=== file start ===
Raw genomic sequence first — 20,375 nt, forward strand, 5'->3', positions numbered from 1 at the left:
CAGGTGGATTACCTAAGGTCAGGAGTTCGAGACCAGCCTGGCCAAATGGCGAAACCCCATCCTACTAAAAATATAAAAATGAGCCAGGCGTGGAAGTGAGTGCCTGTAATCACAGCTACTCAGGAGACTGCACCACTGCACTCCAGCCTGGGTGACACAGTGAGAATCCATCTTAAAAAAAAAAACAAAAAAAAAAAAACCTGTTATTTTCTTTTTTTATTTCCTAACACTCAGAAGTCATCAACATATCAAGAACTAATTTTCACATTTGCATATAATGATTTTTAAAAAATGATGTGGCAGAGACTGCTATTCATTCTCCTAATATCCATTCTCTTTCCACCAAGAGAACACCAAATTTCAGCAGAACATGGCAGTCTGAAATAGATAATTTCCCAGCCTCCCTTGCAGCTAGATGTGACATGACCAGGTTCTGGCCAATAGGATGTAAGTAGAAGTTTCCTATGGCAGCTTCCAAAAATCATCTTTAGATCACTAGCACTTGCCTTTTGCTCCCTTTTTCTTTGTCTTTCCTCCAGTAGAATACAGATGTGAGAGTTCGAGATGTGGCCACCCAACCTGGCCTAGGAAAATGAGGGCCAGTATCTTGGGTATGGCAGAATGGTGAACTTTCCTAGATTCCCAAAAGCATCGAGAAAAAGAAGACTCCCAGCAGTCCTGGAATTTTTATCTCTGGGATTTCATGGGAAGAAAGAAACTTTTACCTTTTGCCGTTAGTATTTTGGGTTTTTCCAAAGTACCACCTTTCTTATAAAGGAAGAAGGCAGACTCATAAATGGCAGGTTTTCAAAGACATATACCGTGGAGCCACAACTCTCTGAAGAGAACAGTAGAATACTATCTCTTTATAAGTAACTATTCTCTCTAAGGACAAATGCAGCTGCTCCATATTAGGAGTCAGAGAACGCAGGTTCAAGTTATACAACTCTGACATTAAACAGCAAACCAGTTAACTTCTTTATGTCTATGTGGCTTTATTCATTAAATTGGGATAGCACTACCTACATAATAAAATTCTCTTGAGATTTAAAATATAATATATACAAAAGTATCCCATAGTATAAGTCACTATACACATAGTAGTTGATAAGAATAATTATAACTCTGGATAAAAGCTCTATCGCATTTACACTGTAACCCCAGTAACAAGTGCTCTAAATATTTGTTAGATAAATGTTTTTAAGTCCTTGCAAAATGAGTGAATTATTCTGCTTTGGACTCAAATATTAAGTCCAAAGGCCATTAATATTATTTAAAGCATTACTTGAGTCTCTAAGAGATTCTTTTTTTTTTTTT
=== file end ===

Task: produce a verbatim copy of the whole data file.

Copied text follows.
Raw genomic sequence first — 20,375 nt, forward strand, 5'->3', positions numbered from 1 at the left:
CAGGTGGATTACCTAAGGTCAGGAGTTCGAGACCAGCCTGGCCAAATGGCGAAACCCCATCCTACTAAAAATATAAAAATGAGCCAGGCGTGGAAGTGAGTGCCTGTAATCACAGCTACTCAGGAGACTGCACCACTGCACTCCAGCCTGGGTGACACAGTGAGAATCCATCTTAAAAAAAAAAACAAAAAAAAAAAAACCTGTTATTTTCTTTTTTTATTTCCTAACACTCAGAAGTCATCAACATATCAAGAACTAATTTTCACATTTGCATATAATGATTTTTAAAAAATGATGTGGCAGAGACTGCTATTCATTCTCCTAATATCCATTCTCTTTCCACCAAGAGAACACCAAATTTCAGCAGAACATGGCAGTCTGAAATAGATAATTTCCCAGCCTCCCTTGCAGCTAGATGTGACATGACCAGGTTCTGGCCAATAGGATGTAAGTAGAAGTTTCCTATGGCAGCTTCCAAAAATCATCTTTAGATCACTAGCACTTGCCTTTTGCTCCCTTTTTCTTTGTCTTTCCTCCAGTAGAATACAGATGTGAGAGTTCGAGATGTGGCCACCCAACCTGGCCTAGGAAAATGAGGGCCAGTATCTTGGGTATGGCAGAATGGTGAACTTTCCTAGATTCCCAAAAGCATCGAGAAAAAGAAGACTCCCAGCAGTCCTGGAATTTTTATCTCTGGGATTTCATGGGAAGAAAGAAACTTTTACCTTTTGCCGTTAGTATTTTGGGTTTTTCCAAAGTACCACCTTTCTTATAAAGGAAGAAGGCAGACTCATAAATGGCAGGTTTTCAAAGACATATACCGTGGAGCCACAACTCTCTGAAGAGAACAGTAGAATACTATCTCTTTATAAGTAACTATTCTCTCTAAGGACAAATGCAGCTGCTCCATATTAGGAGTCAGAGAACGCAGGTTCAAGTTATACAACTCTGACATTAAACAGCAAACCAGTTAACTTCTTTATGTCTATGTGGCTTTATTCATTAAATTGGGATAGCACTACCTACATAATAAAATTCTCTTGAGATTTAAAATATAATATATACAAAAGTATCCCATAGTATAAGTCACTATACACATAGTAGTTGATAAGAATAATTATAACTCTGGATAAAAGCTCTATCGCATTTACACTGTAACCCCAGTAACAAGTGCTCTAAATATTTGTTAGATAAATGTTTTTAAGTCCTTGCAAAATGAGTGAATTATTCTGCTTTGGACTCAAATATTAAGTCCAAAGGCCATTAATATTATTTAAAGCATTACTTGAGTCTCTAAGAGATTCTTTTTTTTTTTTT